Flooding leads to cancellation of Giro Donne stage one

Italian race will now effectively start with stage two featuring a mountainous finish

SD Worx rider negotiates wet roads at Giro Donne
(Image credit: Dario Belingheri / Getty)

Flooding has led to the cancellation of the first stage of the Giro Donne.

The marquee Italian race had been set to get underway with a prologue time trial around the roads of Chianciano in Siena, in the middle of Italy.

Indeed some of the riders did get out on the course but with increasingly heavy rain and even hail the race was paused.

Jayco-AlUla rider Letizia Paternoster held the fastest time at 5-43 when the race was then later paused for a second time.

But then with rivers of water running down some of the roads the riders were due to negotiate the organiser of the race, alongside the riders union the CPA invoked the extreme weather protocol and cancelled the stage.

See more

Italy has had a tough time with flooding in recent months. Floods further north left thousands of people homeless in May this year.

No time gaps from stage one will count and stage two will effectively be the first stage of the race.

Stage two’s course is potentially a testing time with a single second category climb in the second half with a steady descent to the finish. The Passo dello Colla features a 9.9km ascent at an average of 5.8% and the descent to the finish is quite technical. Doubtless many riders will now fancy their GC chances without any of the gaps from the TT to separate them.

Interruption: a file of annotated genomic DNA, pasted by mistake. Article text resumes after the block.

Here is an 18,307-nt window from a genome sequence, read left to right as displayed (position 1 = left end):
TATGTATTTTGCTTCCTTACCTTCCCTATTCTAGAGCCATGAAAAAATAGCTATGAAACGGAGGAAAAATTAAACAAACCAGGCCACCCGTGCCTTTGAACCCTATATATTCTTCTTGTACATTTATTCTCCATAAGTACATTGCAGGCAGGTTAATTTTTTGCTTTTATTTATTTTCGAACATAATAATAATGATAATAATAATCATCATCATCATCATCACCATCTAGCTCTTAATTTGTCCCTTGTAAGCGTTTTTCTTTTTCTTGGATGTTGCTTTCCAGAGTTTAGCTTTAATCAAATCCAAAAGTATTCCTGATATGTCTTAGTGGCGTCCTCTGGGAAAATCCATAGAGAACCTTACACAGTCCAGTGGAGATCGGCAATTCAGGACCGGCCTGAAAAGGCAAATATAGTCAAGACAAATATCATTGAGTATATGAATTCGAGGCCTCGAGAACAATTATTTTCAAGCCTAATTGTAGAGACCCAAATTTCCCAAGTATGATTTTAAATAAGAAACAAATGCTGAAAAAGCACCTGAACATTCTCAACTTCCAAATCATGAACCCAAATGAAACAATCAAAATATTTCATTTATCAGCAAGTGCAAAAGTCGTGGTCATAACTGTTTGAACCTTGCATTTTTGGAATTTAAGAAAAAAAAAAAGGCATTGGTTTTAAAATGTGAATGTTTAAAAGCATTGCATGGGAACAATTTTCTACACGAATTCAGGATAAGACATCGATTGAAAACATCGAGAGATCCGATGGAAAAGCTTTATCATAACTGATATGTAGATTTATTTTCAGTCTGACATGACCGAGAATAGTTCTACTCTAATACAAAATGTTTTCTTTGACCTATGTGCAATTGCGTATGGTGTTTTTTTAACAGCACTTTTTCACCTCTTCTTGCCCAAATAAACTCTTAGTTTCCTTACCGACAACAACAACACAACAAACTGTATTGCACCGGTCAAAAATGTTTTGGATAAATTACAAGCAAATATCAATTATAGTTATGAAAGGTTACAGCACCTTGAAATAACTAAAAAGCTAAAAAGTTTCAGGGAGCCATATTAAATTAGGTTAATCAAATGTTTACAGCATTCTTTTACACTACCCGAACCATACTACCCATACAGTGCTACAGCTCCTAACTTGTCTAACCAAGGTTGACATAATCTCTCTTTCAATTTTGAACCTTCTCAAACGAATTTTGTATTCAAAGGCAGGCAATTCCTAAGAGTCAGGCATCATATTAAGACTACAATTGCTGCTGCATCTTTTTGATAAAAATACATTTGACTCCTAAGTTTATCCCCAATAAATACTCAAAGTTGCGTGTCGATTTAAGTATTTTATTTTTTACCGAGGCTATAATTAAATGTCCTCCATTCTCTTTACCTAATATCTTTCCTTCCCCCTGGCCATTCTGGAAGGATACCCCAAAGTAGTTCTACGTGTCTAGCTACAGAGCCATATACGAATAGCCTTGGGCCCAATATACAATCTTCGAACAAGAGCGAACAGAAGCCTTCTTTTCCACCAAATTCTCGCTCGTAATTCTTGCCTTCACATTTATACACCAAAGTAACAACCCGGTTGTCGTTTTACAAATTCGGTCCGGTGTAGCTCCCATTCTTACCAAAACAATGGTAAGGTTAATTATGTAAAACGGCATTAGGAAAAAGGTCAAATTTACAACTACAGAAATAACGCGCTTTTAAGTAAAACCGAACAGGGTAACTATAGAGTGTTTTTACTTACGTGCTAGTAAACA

The fact the stage had to be paused twice, both times while a rider was out on the course, risks raising the ire of the riders. The race had already been dogged by concerns about its organisation after only very limited information about the race was available to riders ahead of the trip to Italy, whereas usually route information for big races is out months in advance.

See more

Yesterday Lizzie Deignan told Cycling Weekly sister publication CyclingNews: “Obviously, It's not an ideal situation. I'm lucky that I'm not coming to the Giro wanting to win the overall. I don't have an objective to win the pink, but if I did have an objective to win the pink, then if you're trying to win a Grand Tour, you need to know the route in advance to be able to prepare and specifically train for those races," Deignan said.

"It's disappointing and not good enough. But on the other side, I'm pleased that the race had continued and that it wasn't cancelled."

The race has changed ownership in recent years from long time organiser Giuseppe Rivolta to a group of PMG sport/Starlight and it is due to be taken over by men’s Giro d’Italia organiser RCS for four years from 2024.

Thank you for reading 20 articles this month* Join now for unlimited access

Enjoy your first month for just £1 / $1 / €1

*Read 5 free articles per month without a subscription

Join now for unlimited access

Try first month for just £1 / $1 / €1